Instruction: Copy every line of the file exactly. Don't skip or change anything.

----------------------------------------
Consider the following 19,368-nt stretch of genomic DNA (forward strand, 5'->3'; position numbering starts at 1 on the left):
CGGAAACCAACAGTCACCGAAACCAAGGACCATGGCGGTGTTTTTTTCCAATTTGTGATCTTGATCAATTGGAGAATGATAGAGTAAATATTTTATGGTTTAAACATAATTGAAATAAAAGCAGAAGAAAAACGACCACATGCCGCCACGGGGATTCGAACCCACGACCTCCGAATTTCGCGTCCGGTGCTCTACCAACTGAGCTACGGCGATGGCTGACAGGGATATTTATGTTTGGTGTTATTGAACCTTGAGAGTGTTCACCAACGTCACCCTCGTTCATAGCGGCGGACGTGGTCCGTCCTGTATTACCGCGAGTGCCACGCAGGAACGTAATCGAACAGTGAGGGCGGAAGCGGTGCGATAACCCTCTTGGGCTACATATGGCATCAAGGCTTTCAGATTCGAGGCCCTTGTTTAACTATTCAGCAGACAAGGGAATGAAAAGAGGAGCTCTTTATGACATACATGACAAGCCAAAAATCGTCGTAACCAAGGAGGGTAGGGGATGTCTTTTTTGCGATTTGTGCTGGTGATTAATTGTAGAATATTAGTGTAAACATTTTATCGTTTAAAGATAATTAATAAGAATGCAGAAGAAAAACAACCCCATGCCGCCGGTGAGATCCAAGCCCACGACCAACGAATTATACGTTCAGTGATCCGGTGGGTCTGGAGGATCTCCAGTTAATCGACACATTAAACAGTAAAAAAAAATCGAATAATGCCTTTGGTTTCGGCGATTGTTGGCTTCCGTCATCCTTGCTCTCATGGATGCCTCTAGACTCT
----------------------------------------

Consider the following 19,368-nt stretch of genomic DNA (forward strand, 5'->3'; position numbering starts at 1 on the left):
CGGAAACCAACAGTCACCGAAACCAAGGACCATGGCGGTGTTTTTTTCCAATTTGTGATCTTGATCAATTGGAGAATGATAGAGTAAATATTTTATGGTTTAAACATAATTGAAATAAAAGCAGAAGAAAAACGACCACATGCCGCCACGGGGATTCGAACCCACGACCTCCGAATTTCGCGTCCGGTGCTCTACCAACTGAGCTACGGCGATGGCTGACAGGGATATTTATGTTTGGTGTTATTGAACCTTGAGAGTGTTCACCAACGTCACCCTCGTTCATAGCGGCGGACGTGGTCCGTCCTGTATTACCGCGAGTGCCACGCAGGAACGTAATCGAACAGTGAGGGCGGAAGCGGTGCGATAACCCTCTTGGGCTACATATGGCATCAAGGCTTTCAGATTCGAGGCCCTTGTTTAACTATTCAGCAGACAAGGGAATGAAAAGAGGAGCTCTTTATGACATACATGACAAGCCAAAAATCGTCGTAACCAAGGAGGGTAGGGGATGTCTTTTTTGCGATTTGTGCTGGTGATTAATTGTAGAATATTAGTGTAAACATTTTATCGTTTAAAGATAATTAATAAGAATGCAGAAGAAAAACAACCCCATGCCGCCGGTGAGATCCAAGCCCACGACCAACGAATTATACGTTCAGTGATCCGGTGGGTCTGGAGGATCTCCAGTTAATCGACACATTAAACAGTAAAAAAAAATCGAATAATGCCTTTGGTTTCGGCGATTGTTGGCTTCCGTCATCCTTGCTCTCATGGATGCCTCTAGACTCT